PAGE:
patheos.com: Envisioning a new future for mainline Protestants: pubs and piercings?
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"Mainline" Protestants include the largest branches of Presbyterians, Lutherans, Methodists, Episcopalians, and other traditional denominations. Patheos invited Protestant thinkers to explore how traditional denominations will "retool" themselves for a new century, given the "well-documented mainline decline" in membership.
Sam Alexander, a Presbyterian pastor in San Rafael, Calif., implores fellow Christians to face changes for the future:
"We can hang onto what we have been ... we can hang on to our endless, divisive fights for purity and justice; we can proceed with our useless, interminable efforts to get a culture that has left us behind, to come back; or we can commit our last breath to a still more glorious dawn just now beginning to rise. ..."
Jim Burklo, dean of Religious Life at the University of Southern California, sees hope in the "remarkable creativity springing out of hundreds of progressive congregations and groups in the U.S. today."
Phillip Clayton, professor at Claremont School of Theology, argues that a change in theology is not needed, but "new visions of what the church is and what it does" is needed. He says that new churches will "stretch and challenge you ... take openness to forms and practices you've never seen before," including:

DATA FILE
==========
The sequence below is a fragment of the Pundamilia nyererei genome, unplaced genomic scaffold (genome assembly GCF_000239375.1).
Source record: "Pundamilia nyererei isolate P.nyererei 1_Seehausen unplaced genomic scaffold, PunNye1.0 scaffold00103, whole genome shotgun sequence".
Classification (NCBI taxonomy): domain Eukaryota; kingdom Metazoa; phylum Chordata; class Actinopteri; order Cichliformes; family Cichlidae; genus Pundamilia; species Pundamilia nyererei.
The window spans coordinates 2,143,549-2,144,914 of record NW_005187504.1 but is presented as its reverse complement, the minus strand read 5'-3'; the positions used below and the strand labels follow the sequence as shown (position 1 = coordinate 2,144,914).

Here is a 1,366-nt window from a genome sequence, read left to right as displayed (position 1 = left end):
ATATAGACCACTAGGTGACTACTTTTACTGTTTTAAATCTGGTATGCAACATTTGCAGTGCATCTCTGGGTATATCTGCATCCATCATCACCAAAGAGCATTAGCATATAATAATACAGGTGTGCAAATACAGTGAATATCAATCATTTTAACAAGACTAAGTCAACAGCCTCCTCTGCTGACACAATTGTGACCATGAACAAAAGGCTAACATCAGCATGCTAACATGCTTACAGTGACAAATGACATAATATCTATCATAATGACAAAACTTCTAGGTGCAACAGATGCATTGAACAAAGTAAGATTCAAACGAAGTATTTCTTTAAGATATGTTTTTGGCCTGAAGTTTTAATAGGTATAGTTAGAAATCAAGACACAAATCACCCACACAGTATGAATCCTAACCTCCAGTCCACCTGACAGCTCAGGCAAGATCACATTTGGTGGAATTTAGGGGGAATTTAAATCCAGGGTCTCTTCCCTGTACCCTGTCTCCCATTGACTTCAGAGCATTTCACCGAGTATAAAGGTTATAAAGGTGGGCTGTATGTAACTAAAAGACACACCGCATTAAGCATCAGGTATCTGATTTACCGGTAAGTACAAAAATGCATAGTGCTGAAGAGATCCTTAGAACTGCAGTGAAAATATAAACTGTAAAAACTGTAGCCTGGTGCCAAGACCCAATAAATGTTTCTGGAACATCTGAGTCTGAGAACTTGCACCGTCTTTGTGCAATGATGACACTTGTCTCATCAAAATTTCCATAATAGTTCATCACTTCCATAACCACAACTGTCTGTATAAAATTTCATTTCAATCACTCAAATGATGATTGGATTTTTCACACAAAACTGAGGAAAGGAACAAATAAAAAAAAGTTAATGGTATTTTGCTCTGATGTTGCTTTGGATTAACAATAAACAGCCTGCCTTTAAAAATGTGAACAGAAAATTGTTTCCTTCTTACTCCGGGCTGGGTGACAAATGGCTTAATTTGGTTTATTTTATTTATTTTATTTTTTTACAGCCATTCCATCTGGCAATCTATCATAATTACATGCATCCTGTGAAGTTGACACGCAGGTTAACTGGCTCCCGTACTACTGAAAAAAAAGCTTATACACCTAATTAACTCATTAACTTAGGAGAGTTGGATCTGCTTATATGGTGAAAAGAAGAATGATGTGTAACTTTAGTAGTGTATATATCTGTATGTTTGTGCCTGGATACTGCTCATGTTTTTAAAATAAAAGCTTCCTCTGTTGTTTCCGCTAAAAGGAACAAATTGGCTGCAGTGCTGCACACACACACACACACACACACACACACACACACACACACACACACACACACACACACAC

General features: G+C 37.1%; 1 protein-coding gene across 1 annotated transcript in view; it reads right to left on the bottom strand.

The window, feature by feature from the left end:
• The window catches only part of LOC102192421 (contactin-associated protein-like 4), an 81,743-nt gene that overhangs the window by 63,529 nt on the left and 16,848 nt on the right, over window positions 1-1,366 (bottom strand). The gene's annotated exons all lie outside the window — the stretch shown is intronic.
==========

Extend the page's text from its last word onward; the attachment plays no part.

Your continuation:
Go to Patheos.com for more essays on the Future of Mainline Protestantism by the following authors: Rev. Jerry. D. Campbell, Adam Walker Cleaveland, Monica A. Coleman, James Calvin Davis, Kenda Creasy Dean, Bruce G. Epperly, Greg Garrett, Anne Howard, James J. Kang, J. Ryan Parker, Brian McLaren, David LaMotte, Anthony B. Pinn, Robert John Russell, Josef Sorett and Peter Wallace.
The website will offer new articles each day this week, including interviews with denominational leaders Bishop Larry Goodpaster (United Methodist Church) and the Rev. Bruce Reyes-Chow (Presbyterian Church USA) on the future of mainline denominations.